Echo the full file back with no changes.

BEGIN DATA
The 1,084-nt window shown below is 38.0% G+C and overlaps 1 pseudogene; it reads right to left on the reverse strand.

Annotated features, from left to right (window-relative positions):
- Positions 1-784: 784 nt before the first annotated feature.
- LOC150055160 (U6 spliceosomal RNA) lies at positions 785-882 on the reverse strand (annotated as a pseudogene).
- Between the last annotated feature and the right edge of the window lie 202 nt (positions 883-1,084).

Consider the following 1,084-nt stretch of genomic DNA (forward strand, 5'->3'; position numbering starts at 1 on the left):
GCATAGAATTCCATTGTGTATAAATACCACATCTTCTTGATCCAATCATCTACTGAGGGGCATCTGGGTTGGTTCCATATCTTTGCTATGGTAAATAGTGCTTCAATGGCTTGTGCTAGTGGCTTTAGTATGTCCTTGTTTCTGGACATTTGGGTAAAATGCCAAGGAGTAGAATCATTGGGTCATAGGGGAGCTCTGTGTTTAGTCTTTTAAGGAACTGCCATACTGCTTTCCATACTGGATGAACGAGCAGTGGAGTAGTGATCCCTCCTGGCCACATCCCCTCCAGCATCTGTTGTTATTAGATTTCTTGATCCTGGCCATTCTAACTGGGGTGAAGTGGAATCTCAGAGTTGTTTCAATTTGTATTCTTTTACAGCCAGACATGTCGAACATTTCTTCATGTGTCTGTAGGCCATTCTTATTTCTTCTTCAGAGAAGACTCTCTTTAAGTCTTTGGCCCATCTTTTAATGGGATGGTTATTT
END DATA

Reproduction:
The 1,084-nt window shown below is 38.0% G+C and overlaps 1 pseudogene; it reads right to left on the reverse strand.

Annotated features, from left to right (window-relative positions):
- Positions 1-784: 784 nt before the first annotated feature.
- LOC150055160 (U6 spliceosomal RNA) lies at positions 785-882 on the reverse strand (annotated as a pseudogene).
- Between the last annotated feature and the right edge of the window lie 202 nt (positions 883-1,084).

Consider the following 1,084-nt stretch of genomic DNA (forward strand, 5'->3'; position numbering starts at 1 on the left):
GCATAGAATTCCATTGTGTATAAATACCACATCTTCTTGATCCAATCATCTACTGAGGGGCATCTGGGTTGGTTCCATATCTTTGCTATGGTAAATAGTGCTTCAATGGCTTGTGCTAGTGGCTTTAGTATGTCCTTGTTTCTGGACATTTGGGTAAAATGCCAAGGAGTAGAATCATTGGGTCATAGGGGAGCTCTGTGTTTAGTCTTTTAAGGAACTGCCATACTGCTTTCCATACTGGATGAACGAGCAGTGGAGTAGTGATCCCTCCTGGCCACATCCCCTCCAGCATCTGTTGTTATTAGATTTCTTGATCCTGGCCATTCTAACTGGGGTGAAGTGGAATCTCAGAGTTGTTTCAATTTGTATTCTTTTACAGCCAGACATGTCGAACATTTCTTCATGTGTCTGTAGGCCATTCTTATTTCTTCTTCAGAGAAGACTCTCTTTAAGTCTTTGGCCCATCTTTTAATGGGATGGTTATTT